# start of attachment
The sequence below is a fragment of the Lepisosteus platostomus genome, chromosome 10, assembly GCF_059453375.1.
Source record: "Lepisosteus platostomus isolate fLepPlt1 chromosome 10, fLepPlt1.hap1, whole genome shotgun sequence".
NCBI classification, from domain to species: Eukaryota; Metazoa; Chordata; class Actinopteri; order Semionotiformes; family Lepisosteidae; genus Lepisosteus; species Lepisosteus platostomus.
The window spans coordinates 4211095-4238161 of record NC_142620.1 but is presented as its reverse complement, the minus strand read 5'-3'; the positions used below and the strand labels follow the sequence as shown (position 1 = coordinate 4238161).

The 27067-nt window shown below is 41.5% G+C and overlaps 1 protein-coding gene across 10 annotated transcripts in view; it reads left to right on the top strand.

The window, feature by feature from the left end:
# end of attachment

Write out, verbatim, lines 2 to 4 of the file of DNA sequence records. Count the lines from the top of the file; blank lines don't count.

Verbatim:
Source record: "Lepisosteus platostomus isolate fLepPlt1 chromosome 10, fLepPlt1.hap1, whole genome shotgun sequence".
NCBI classification, from domain to species: Eukaryota; Metazoa; Chordata; class Actinopteri; order Semionotiformes; family Lepisosteidae; genus Lepisosteus; species Lepisosteus platostomus.
The window spans coordinates 4211095-4238161 of record NC_142620.1 but is presented as its reverse complement, the minus strand read 5'-3'; the positions used below and the strand labels follow the sequence as shown (position 1 = coordinate 4238161).